Whether we're reading an online review, posting something on a social-networking site, texting a friend, or sharing a photo through an app, we're participating in a world where we can be instantly connected to thousands of people at a moment's notice. When kids connect with each other from a distance or through a screen name, it can affect the way they behave. For example, their actions can feel removed from consequences or free from discovery. When people are anonymous, it's easier to behave irresponsibly, cruelly, or unethically. Others may simply misinterpret the tone and context of messages or posts. Kids need a code of conduct for using the Internet and mobile media just as they need a code of conduct in the offline world. They should be empowered to be good digital citizens, in addition to being good citizens in general.
Help your students …
Anything your students say or do with their phones or through quick messages may seem to disappear when the devices shut down, but the impact on others remains -- whether good or bad. As a teacher, you can guide your students to think critically about different forms and norms of digital communication. Guide them to choose their words wisely. Help them develop the habit of self-reflecting before posting or texting, asking themselves questions such as "Who is my audience?" and "What's the purpose of this message?" and "In what context will people be reading this?" With your help, they can learn to recognize that their decisions online can have more far-reaching benefits and consequences than their actions offline because of technology's power to connect.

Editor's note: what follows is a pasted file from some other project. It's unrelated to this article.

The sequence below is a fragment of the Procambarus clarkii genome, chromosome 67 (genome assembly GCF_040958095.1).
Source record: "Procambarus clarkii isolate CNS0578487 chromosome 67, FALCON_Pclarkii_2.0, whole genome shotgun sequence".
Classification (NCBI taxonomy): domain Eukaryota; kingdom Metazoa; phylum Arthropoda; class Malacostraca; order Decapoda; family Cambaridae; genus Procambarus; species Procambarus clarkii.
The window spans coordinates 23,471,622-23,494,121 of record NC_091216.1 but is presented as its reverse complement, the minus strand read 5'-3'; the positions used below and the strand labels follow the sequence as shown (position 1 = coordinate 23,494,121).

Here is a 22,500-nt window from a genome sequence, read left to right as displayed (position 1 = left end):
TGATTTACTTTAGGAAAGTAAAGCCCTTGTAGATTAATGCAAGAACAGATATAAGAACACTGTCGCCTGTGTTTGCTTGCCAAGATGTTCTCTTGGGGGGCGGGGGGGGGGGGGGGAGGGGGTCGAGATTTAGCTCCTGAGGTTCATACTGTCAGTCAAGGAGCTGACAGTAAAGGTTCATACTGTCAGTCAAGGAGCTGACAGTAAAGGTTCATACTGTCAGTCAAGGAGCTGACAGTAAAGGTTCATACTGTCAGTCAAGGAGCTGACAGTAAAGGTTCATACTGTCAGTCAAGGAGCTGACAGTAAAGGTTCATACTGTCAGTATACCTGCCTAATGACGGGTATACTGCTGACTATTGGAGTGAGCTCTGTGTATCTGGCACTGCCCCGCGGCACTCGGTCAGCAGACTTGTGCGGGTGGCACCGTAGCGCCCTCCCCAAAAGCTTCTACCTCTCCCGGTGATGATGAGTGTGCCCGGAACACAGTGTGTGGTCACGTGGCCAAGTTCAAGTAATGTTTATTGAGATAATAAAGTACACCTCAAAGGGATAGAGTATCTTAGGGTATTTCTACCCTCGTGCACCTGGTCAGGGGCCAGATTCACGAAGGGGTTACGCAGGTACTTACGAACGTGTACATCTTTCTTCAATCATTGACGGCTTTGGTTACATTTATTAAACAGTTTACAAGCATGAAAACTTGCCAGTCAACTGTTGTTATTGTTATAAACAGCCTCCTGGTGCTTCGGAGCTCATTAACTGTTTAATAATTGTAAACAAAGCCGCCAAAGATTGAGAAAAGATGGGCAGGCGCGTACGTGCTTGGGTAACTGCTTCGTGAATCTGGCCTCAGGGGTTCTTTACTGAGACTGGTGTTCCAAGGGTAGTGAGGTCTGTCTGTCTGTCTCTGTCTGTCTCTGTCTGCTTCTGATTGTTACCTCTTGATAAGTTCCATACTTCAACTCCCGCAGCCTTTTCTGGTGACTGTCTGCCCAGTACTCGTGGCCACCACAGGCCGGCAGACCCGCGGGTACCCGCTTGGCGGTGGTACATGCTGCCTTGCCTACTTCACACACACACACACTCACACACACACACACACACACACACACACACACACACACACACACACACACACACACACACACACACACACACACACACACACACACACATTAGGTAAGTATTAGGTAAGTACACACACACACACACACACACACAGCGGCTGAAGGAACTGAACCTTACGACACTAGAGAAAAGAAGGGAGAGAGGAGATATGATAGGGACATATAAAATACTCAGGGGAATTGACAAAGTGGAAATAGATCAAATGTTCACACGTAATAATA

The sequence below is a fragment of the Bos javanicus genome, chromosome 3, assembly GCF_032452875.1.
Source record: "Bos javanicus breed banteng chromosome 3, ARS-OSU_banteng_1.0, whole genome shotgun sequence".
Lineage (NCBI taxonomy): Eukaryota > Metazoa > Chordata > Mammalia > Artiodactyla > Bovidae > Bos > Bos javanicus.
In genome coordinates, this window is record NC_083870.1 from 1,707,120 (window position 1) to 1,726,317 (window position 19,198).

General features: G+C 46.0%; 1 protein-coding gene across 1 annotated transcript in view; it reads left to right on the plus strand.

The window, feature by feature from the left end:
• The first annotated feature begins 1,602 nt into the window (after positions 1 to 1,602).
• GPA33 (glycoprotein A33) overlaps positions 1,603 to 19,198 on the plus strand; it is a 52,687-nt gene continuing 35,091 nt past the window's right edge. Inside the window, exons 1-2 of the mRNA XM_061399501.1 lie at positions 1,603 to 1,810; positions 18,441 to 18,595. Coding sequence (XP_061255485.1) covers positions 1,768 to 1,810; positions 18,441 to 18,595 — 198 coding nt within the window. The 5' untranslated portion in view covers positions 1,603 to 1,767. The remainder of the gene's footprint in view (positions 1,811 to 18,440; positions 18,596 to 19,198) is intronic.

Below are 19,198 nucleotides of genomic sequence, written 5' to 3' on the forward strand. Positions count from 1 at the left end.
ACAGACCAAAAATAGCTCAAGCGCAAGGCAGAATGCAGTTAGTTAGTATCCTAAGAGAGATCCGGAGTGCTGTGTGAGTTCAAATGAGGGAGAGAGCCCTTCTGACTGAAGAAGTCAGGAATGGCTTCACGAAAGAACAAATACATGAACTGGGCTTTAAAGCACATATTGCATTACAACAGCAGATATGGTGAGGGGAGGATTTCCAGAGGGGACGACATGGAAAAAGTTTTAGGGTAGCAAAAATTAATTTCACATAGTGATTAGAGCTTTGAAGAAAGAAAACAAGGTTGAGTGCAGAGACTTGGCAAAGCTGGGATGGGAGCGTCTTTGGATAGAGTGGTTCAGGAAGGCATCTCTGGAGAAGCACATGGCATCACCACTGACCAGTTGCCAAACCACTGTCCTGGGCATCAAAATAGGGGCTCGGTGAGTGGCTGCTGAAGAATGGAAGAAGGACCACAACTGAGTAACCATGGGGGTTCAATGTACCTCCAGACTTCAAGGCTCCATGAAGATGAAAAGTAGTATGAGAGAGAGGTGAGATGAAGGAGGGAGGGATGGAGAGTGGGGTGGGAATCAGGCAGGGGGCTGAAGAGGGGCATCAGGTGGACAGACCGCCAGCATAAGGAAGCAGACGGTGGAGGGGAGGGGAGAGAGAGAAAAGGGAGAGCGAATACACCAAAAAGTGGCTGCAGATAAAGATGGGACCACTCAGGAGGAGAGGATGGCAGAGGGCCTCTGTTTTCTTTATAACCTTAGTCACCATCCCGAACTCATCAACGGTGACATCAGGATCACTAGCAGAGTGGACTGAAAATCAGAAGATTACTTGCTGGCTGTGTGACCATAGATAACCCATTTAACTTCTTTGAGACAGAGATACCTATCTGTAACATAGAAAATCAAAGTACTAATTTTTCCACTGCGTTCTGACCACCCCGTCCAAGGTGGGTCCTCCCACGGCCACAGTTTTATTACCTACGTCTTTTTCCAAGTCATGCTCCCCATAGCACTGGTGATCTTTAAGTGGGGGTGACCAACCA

Learn more about our digital citizenship resources at www.commonsense.org.